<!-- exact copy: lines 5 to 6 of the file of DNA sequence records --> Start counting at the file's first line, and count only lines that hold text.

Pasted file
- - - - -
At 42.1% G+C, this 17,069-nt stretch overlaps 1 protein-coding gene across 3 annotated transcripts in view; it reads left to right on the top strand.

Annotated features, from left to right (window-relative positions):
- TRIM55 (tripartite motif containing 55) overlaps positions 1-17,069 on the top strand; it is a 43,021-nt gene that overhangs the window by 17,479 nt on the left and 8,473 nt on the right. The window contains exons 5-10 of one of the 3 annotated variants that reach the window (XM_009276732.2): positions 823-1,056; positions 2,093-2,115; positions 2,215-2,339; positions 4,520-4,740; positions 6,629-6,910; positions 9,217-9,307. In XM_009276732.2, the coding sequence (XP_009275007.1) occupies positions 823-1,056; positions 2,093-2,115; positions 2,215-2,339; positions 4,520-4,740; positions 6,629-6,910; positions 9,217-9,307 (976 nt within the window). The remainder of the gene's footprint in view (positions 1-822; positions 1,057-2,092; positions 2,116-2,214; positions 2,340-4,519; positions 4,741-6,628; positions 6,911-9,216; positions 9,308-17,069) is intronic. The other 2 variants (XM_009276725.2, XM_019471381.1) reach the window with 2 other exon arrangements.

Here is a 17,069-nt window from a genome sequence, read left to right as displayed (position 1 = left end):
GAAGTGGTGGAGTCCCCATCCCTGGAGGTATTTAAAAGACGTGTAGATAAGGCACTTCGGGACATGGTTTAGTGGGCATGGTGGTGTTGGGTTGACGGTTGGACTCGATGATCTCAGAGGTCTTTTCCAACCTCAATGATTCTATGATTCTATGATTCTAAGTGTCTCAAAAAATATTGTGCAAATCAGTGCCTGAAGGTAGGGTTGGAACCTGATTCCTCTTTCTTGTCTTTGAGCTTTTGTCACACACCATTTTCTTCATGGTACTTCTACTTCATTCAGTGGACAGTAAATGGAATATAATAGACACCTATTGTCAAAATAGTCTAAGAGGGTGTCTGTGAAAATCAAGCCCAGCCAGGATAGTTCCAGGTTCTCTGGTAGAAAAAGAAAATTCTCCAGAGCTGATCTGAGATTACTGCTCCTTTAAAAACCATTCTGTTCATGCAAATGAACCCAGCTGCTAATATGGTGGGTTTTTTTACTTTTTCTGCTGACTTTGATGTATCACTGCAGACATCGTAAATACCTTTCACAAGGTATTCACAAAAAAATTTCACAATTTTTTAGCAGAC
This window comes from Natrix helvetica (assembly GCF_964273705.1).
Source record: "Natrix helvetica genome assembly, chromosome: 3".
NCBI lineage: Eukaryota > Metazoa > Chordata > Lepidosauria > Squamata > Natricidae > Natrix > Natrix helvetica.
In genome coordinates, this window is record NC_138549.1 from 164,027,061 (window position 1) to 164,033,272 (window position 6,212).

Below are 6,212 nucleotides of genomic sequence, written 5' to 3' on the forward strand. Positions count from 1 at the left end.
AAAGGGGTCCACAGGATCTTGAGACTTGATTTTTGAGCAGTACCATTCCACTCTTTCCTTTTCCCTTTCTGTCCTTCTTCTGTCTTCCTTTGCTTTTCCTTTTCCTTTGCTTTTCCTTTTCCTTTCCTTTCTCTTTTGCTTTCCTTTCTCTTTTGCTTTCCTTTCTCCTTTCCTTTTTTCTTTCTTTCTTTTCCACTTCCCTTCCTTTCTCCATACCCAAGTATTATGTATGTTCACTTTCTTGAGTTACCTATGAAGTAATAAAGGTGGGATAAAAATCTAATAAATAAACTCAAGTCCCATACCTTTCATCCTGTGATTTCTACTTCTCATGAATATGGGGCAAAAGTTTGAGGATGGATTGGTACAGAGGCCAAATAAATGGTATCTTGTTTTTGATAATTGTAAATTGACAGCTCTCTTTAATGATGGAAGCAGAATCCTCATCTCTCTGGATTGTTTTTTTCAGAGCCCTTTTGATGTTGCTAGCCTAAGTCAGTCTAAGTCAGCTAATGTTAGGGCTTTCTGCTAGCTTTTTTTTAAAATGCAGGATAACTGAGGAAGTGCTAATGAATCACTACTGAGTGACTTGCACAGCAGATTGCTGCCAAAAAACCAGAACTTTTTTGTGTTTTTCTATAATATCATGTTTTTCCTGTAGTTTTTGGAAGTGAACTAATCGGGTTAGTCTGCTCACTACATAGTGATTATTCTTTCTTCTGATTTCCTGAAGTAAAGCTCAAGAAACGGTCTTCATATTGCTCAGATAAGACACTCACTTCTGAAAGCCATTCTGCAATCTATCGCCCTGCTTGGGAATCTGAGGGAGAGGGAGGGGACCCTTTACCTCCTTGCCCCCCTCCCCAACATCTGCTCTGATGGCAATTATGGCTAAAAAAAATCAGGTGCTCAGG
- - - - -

GAAGTGGTGGAGTCCCCATCCCTGGAGGTATTTAAAAGACGTGTAGATAAGGCACTTCGGGACATGGTTTAGTGGGCATGGTGGTGTTGGGTTGACGGTTGGACTCGATGATCTCAGAGGTCTTTTCCAACCTCAATGATTCTATGATTCTATGATTCTAAGTGTCTCAAAAAATATTGTGCAAATCAGTGCCTGAAGGTAGGGTTGGAACCTGATTCCTCTTTCTTGTCTTTGAGCTTTTGTCACACACCATTTTCTTCATGGTACTTCTACTTCATTCAGTGGACAGTAAATGGAATATAATAGACACCTATTGTCAAAATAGTCTAAGAGGGTGTCTGTGAAAATCAAGCCCAGCCAGGATAGTTCCAGGTTCTCTGGTAGAAAAAGAAAATTCTCCAGAGCTGATCTGAGATTACTGCTCCTTTAAAAACCATTCTGTTCATGCAAATGAACCCAGCTGCTAATATGGTGGGTTTTTTTACTTTTTCTGCTGACTTTGATGTATCACTGCAGACATCGTAAATACCTTTCACAAGGTATTCACAAAAAAATTTCACAATTTTTTAGCAGAC
This window comes from Natrix helvetica (assembly GCF_964273705.1).